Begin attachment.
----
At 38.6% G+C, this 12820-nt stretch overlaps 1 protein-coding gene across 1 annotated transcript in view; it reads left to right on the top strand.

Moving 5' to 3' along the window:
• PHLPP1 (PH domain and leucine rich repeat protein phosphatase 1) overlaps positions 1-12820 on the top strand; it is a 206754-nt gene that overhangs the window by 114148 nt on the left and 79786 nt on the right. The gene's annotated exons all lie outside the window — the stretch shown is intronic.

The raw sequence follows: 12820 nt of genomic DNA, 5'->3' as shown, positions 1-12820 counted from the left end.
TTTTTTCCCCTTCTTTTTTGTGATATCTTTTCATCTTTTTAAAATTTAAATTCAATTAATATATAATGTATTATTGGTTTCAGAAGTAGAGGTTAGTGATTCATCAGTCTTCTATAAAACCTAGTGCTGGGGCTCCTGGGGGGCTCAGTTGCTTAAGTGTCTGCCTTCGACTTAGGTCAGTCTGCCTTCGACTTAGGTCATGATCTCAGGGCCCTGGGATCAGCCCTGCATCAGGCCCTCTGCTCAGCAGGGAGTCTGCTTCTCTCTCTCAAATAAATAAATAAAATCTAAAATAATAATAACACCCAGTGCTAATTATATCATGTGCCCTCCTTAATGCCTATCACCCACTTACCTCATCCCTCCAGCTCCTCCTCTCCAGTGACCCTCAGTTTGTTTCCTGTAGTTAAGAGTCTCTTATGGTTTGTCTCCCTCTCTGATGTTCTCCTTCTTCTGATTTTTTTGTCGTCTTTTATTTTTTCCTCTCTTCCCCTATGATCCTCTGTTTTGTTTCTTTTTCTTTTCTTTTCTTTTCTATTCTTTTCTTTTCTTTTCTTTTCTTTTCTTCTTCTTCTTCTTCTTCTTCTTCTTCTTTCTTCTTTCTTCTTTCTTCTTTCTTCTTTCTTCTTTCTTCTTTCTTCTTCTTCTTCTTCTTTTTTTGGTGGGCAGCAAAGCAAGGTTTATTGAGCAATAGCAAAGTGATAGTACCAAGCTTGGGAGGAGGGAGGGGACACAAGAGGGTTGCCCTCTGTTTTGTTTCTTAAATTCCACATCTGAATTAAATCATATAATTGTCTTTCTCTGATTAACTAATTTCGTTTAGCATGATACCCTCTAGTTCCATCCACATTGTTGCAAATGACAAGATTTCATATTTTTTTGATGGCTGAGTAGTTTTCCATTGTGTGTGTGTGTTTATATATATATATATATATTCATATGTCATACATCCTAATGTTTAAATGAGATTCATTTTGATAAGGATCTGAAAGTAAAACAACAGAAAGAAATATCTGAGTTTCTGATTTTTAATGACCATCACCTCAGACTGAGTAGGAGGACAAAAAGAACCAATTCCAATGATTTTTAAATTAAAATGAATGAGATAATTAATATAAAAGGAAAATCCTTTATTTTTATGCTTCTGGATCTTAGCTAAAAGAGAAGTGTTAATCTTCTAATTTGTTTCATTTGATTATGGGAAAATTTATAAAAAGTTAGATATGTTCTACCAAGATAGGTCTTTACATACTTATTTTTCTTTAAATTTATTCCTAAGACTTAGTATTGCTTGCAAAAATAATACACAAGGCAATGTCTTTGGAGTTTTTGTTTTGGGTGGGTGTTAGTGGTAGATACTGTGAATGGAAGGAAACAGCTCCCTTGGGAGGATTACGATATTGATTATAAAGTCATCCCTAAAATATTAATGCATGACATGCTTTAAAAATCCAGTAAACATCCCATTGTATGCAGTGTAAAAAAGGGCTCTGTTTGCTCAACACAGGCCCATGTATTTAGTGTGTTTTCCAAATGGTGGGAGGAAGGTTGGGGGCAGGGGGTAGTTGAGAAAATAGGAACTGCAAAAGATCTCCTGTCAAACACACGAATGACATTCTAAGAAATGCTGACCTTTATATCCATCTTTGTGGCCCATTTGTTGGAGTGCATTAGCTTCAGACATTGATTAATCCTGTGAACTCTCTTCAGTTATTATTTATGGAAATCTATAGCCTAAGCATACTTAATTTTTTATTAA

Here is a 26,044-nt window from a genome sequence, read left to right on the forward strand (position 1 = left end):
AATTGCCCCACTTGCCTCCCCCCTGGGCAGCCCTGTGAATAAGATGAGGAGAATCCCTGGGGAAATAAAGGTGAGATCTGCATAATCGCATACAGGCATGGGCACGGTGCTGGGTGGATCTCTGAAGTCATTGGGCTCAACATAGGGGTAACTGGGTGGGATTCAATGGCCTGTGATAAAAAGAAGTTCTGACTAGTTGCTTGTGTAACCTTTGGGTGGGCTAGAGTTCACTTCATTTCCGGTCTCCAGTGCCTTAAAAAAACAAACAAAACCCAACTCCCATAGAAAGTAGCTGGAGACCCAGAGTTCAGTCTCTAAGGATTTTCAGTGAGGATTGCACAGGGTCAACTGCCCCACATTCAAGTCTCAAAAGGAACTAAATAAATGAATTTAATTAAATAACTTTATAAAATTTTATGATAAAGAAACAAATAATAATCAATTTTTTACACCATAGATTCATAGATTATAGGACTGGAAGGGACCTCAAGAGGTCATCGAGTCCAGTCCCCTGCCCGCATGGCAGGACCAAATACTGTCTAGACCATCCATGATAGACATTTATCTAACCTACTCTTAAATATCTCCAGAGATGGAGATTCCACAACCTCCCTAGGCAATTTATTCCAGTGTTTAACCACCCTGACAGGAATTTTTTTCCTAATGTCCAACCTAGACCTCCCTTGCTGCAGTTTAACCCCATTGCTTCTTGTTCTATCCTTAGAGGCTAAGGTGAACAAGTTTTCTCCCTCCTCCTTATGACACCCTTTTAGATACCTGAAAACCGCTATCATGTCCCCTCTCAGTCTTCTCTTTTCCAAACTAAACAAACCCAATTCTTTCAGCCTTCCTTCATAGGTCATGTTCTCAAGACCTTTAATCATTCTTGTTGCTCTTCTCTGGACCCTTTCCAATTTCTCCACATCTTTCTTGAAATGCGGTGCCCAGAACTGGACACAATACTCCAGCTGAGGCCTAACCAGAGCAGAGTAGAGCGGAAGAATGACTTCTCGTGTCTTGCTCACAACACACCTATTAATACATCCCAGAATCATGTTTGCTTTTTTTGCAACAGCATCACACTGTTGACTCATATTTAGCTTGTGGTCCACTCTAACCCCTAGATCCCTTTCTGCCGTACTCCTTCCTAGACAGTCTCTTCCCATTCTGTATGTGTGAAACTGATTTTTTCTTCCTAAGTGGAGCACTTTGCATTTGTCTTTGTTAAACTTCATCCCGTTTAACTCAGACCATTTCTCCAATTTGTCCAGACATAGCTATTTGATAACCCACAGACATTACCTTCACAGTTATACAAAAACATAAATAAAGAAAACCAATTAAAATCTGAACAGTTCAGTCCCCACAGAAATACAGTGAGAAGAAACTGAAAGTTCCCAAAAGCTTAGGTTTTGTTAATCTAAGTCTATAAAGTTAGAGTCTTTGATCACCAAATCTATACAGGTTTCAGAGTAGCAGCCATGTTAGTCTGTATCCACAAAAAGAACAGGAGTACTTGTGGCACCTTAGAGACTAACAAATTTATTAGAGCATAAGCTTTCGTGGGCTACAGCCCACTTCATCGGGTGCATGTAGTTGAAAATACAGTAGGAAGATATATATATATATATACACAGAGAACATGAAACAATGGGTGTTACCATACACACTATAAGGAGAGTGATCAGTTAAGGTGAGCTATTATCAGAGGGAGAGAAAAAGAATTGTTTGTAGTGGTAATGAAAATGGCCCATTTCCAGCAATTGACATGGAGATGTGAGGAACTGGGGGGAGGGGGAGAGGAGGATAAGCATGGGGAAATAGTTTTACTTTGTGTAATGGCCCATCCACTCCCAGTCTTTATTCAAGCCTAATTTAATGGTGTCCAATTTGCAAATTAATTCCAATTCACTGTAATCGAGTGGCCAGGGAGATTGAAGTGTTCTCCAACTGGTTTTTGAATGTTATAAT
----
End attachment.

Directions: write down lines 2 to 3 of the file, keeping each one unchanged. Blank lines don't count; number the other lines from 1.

Moving 5' to 3' along the window:
• PHLPP1 (PH domain and leucine rich repeat protein phosphatase 1) overlaps positions 1-12820 on the top strand; it is a 206754-nt gene that overhangs the window by 114148 nt on the left and 79786 nt on the right. The gene's annotated exons all lie outside the window — the stretch shown is intronic.